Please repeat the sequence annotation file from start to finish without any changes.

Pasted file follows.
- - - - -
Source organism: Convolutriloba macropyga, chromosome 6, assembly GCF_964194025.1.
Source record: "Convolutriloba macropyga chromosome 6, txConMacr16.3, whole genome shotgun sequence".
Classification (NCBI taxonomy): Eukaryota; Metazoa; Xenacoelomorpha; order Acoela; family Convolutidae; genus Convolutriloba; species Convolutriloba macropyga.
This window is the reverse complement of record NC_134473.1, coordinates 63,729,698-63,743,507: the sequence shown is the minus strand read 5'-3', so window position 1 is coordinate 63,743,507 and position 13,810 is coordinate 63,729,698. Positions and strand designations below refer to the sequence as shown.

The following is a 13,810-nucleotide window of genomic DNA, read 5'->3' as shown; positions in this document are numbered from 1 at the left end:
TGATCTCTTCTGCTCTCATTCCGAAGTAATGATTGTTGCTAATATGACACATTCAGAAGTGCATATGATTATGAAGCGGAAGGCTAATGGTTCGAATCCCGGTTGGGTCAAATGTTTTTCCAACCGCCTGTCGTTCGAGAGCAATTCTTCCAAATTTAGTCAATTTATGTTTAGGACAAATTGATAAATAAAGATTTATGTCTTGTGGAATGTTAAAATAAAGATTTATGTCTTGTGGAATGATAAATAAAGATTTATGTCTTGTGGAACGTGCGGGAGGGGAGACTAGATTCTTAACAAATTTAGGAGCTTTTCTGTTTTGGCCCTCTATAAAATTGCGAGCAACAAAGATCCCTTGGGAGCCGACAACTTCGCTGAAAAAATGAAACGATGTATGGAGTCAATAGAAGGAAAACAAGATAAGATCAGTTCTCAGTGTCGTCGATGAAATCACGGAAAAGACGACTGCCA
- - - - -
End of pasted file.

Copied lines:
Source organism: Convolutriloba macropyga, chromosome 6, assembly GCF_964194025.1.
Source record: "Convolutriloba macropyga chromosome 6, txConMacr16.3, whole genome shotgun sequence".
Classification (NCBI taxonomy): Eukaryota; Metazoa; Xenacoelomorpha; order Acoela; family Convolutidae; genus Convolutriloba; species Convolutriloba macropyga.
This window is the reverse complement of record NC_134473.1, coordinates 63,729,698-63,743,507: the sequence shown is the minus strand read 5'-3', so window position 1 is coordinate 63,743,507 and position 13,810 is coordinate 63,729,698. Positions and strand designations below refer to the sequence as shown.

The following is a 13,810-nucleotide window of genomic DNA, read 5'->3' as shown; positions in this document are numbered from 1 at the left end:
TGATCTCTTCTGCTCTCATTCCGAAGTAATGATTGTTGCTAATATGACACATTCAGAAGTGCATATGATTATGAAGCGGAAGGCTAATGGTTCGAATCCCGGTTGGGTCAAATGTTTTTCCAACCGCCTGTCGTTCGAGAGCAATTCTTCCAAATTTAGTCAATTTATGTTTAGGACAAATTGATAAATAAAGATTTATGTCTTGTGGAATGTTAAAATAAAGATTTATGTCTTGTGGAATGATAAATAAAGATTTATGTCTTGTGGAACGTGCGGGAGGGGAGACTAGATTCTTAACAAATTTAGGAGCTTTTCTGTTTTGGCCCTCTATAAAATTGCGAGCAACAAAGATCCCTTGGGAGCCGACAACTTCGCTGAAAAAATGAAACGATGTATGGAGTCAATAGAAGGAAAACAAGATAAGATCAGTTCTCAGTGTCGTCGATGAAATCACGGAAAAGACGACTGCCA